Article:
The U.S. Department of State’s Bureau of International Narcotics and Law Enforcement Affairs (INL) works to keep Americans safe at home by countering international crime, illegal drugs, and instability abroad. INL helps countries deliver justice and fairness by strengthening their police, courts, and corrections systems. These efforts reduce the amount of crime and illegal drugs reaching U.S. shores.

Challenges: Ever since North Macedonia’s independence from Yugoslavia in 1991, the United States has supported North Macedonia’s goal to be a prosperous, stable, and inclusive multi-ethnic democracy, firmly embedded in the West and in Euro-Atlantic institutions, including NATO and the European Union. Over the past 25 years, the country has faced significant challenges to fulfilling this vision. These include: economic dislocation and war among neighboring countries in the 1990s; a 27 year dispute with Greece over its name, which blocked entry into NATO and the EU; an armed inter-ethnic conflict in 2001; and, recently, a two-year political crisis fueled by corruption, weak democratic governance, and poor rule of law. The political crisis revealed significant deterioration of rule of law, transparency, media independence, and other elements of democratic governance, which eroded citizens’ trust in its public institutions. North Macedonia’s new government has shown a strong commitment to reforms and achieved some initial successes in addressing weaknesses identified by the EU, the United States, and others. It will take many years to overcome entrenched norms and translate new laws or regulations into daily practice. U.S. assistance, in coordination with that of other donors, seeks to address these deficits, especially strengthening rule of law institutions and combating corruption.

Goals: INL programs seek to strengthen North Macedonia’s democratic governing institutions, support just governance through promotion of the rule of law, and strengthen the capacity of law enforcement and judicial institutions to combat crime, while providing safeguards for due process and international legal standards.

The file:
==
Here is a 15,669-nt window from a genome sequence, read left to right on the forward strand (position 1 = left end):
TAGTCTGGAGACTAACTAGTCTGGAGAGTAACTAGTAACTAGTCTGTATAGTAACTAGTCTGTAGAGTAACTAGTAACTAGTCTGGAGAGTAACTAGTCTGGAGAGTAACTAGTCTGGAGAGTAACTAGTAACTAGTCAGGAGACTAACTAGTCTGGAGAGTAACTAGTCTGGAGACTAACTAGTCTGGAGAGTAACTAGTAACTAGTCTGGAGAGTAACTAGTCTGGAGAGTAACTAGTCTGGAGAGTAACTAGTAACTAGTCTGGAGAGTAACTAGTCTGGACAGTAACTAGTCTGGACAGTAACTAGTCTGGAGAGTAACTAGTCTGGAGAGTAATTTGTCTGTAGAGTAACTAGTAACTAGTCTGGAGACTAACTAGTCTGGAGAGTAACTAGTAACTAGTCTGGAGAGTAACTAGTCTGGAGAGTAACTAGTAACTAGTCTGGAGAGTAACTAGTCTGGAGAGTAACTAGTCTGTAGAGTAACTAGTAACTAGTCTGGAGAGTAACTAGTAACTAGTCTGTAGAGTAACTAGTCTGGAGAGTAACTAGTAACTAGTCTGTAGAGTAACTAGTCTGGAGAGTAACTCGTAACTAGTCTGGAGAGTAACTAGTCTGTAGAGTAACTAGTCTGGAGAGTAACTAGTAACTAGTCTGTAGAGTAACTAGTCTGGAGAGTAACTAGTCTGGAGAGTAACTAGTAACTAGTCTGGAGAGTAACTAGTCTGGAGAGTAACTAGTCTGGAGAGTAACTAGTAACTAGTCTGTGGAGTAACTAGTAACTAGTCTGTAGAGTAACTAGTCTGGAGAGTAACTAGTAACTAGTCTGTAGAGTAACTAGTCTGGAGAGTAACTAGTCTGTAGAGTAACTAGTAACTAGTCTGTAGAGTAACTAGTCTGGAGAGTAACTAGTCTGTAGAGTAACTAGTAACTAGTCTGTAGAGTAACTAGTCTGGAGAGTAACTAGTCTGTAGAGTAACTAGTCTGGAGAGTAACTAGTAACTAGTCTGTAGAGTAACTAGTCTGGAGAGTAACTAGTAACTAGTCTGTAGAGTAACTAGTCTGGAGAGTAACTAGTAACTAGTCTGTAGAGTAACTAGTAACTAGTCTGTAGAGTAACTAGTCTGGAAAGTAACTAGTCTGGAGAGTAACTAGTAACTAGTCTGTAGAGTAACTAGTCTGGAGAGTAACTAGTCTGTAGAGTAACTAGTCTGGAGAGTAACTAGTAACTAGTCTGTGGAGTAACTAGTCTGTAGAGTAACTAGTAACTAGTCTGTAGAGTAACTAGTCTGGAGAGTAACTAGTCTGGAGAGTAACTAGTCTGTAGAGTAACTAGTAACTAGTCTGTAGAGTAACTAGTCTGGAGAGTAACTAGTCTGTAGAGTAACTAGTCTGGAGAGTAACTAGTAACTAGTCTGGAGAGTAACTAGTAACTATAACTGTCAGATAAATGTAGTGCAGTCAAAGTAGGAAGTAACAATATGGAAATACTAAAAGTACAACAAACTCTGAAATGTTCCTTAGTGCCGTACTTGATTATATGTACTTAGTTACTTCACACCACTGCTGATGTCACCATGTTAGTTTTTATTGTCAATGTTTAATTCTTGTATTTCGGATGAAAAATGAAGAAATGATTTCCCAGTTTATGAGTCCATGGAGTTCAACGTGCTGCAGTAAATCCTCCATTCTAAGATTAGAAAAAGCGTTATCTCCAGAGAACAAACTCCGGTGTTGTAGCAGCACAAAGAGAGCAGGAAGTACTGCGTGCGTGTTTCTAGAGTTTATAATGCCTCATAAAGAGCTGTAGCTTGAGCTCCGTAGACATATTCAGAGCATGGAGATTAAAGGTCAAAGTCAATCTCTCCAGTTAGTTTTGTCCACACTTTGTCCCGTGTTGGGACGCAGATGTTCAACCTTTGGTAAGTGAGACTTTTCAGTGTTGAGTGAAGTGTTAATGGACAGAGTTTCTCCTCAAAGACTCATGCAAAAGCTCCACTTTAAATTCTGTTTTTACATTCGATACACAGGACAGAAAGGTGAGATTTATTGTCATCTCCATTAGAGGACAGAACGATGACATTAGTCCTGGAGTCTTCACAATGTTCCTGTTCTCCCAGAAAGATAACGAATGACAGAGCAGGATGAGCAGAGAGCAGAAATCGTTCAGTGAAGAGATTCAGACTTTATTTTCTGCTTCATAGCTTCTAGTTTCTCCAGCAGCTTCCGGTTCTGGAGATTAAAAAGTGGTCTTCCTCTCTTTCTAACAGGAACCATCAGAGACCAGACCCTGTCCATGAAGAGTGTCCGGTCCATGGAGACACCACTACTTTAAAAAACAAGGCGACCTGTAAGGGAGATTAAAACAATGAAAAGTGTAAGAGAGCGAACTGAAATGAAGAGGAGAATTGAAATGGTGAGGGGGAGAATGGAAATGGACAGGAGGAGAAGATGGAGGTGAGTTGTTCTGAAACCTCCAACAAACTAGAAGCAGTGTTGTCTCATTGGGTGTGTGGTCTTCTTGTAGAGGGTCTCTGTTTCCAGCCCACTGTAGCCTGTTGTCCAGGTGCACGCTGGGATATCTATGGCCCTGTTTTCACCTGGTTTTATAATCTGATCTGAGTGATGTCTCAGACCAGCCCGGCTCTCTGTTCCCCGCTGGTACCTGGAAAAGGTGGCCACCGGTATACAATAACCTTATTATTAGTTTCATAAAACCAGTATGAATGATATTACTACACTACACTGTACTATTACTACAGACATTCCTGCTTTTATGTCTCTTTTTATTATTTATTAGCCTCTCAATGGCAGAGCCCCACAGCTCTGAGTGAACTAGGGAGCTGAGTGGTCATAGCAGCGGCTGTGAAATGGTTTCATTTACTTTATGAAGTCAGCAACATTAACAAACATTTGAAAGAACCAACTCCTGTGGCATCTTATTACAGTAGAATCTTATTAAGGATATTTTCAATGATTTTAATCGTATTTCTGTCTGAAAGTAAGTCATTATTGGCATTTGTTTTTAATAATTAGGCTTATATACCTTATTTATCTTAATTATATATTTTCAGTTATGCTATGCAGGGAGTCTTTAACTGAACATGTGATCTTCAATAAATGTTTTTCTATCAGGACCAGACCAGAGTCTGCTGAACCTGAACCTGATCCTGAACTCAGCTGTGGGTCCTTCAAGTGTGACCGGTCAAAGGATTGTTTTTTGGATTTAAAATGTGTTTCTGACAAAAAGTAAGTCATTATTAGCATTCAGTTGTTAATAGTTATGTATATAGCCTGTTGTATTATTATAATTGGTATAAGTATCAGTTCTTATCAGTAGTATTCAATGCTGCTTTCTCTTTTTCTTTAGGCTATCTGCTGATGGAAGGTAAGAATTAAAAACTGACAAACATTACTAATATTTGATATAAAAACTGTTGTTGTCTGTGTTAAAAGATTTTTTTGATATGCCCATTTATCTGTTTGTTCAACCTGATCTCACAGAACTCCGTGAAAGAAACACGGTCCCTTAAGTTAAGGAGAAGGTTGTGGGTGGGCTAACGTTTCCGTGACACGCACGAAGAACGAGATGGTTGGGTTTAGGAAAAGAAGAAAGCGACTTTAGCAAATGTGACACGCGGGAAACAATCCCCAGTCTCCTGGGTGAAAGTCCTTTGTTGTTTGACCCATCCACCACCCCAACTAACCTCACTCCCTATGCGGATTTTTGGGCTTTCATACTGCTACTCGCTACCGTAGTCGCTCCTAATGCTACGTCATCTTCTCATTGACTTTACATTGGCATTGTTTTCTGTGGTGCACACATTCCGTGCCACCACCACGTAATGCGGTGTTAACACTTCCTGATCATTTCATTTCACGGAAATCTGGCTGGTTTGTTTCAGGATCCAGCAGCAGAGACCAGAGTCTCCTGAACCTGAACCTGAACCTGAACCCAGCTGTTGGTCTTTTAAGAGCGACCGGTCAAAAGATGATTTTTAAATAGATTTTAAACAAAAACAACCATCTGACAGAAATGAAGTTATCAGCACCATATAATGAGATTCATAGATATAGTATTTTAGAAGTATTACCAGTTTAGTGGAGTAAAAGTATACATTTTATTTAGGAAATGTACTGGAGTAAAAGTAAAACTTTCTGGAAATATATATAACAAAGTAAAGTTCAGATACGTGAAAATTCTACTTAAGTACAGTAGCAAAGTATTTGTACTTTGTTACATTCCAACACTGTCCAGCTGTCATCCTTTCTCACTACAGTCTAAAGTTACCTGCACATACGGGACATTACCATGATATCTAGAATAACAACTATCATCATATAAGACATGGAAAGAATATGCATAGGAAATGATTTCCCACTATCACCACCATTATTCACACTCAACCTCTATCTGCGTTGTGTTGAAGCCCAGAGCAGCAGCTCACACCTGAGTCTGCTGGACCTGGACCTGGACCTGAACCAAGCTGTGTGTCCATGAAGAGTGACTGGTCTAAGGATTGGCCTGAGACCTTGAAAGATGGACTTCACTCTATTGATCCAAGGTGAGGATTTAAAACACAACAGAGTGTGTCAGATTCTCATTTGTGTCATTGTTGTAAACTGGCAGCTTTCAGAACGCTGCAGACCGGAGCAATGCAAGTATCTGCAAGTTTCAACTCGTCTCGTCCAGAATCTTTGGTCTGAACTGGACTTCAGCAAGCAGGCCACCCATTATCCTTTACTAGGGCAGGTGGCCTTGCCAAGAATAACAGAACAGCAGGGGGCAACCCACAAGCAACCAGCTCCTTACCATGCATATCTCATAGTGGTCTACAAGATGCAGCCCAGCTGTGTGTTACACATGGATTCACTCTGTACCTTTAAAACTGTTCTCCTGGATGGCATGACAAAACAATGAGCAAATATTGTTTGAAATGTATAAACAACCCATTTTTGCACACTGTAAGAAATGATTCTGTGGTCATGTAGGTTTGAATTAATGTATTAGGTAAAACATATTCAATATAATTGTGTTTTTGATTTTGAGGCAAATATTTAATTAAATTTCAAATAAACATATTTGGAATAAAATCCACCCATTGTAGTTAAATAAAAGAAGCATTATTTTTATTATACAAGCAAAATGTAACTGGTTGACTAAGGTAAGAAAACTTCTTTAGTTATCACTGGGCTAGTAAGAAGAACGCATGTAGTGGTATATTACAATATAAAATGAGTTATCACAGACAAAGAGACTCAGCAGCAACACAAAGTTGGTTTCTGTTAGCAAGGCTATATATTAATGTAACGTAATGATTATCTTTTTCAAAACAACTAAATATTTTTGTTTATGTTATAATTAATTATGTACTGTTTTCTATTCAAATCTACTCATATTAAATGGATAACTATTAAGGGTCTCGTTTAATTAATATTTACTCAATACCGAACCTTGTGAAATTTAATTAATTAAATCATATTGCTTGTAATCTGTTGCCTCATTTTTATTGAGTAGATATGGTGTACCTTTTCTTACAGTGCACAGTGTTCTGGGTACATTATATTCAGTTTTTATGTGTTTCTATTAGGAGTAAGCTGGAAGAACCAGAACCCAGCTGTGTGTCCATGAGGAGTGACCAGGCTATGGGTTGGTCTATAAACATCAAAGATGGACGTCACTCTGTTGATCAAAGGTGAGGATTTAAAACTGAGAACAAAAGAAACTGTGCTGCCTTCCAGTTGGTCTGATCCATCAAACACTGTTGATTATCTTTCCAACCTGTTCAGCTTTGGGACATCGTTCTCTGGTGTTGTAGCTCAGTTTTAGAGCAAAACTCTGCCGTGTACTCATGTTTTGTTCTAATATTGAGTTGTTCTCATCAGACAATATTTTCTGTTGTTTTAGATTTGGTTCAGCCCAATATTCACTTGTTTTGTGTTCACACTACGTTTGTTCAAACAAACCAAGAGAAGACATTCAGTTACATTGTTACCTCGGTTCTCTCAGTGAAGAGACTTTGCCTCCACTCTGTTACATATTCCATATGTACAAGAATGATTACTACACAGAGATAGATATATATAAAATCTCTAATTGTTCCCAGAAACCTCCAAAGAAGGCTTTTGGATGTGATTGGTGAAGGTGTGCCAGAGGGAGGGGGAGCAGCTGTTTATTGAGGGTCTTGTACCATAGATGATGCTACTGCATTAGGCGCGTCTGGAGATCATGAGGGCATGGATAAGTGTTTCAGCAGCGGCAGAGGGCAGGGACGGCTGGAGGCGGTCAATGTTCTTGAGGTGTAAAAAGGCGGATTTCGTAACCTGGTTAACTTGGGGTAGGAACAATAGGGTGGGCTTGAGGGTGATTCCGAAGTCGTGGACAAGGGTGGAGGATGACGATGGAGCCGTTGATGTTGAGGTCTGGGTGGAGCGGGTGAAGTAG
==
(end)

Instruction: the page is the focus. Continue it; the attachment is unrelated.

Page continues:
Accomplishments: INL assistance has contributed to the following successes:

  • A more effective implementation of the adversarial Criminal Procedure Code, with over 400 defense lawyers and over 100 judges and prosecutors trained on trial advocacy skills.
  • The Special Prosecutor’s Office indictment of more than 100 individuals in 20 cases by June 2017, as well as the first successful results in high-level corruption cases, with three guilty verdicts entered in 2018, and more expected this year.
  • Improved judicial transparency including: establishment of a Judicial/Media Council designed to build bridges between judges and reporters; first live-streaming of court hearings by the media, including major verdicts in public corruption cases; increased number of instances in which judges allow international observers to attend closed sessions of trials; and increasing regularity of judges more effectively addressing strategic delays by corruption defendants and their counsel.
  • Implementation of mock trial exercises and competitions for North Macedonian law students.
  • Renovation of the Small Weapons Range of the Ministry of Interior, and construction of a tactical training facility, in cooperation with the European Command (EUCOM), giving North Macedonia the most modern training range in the Balkans.
  • Successful implementation of a pilot anti-corruption program begun in June 2016 to equip Skopje’s Highway Police Unit with body-worn cameras, with program expansion now countrywide.
    • Established and developed the first-ever Professional Standard Unit within the MOI to improve police professionalism.
    • Established a national Intelligence Led Policing (ILP) model for delivering policing services.
    • Assisted the Forensics Division to meet ISO accreditation standards for several of the forensics laboratories.

U.S. Department of State

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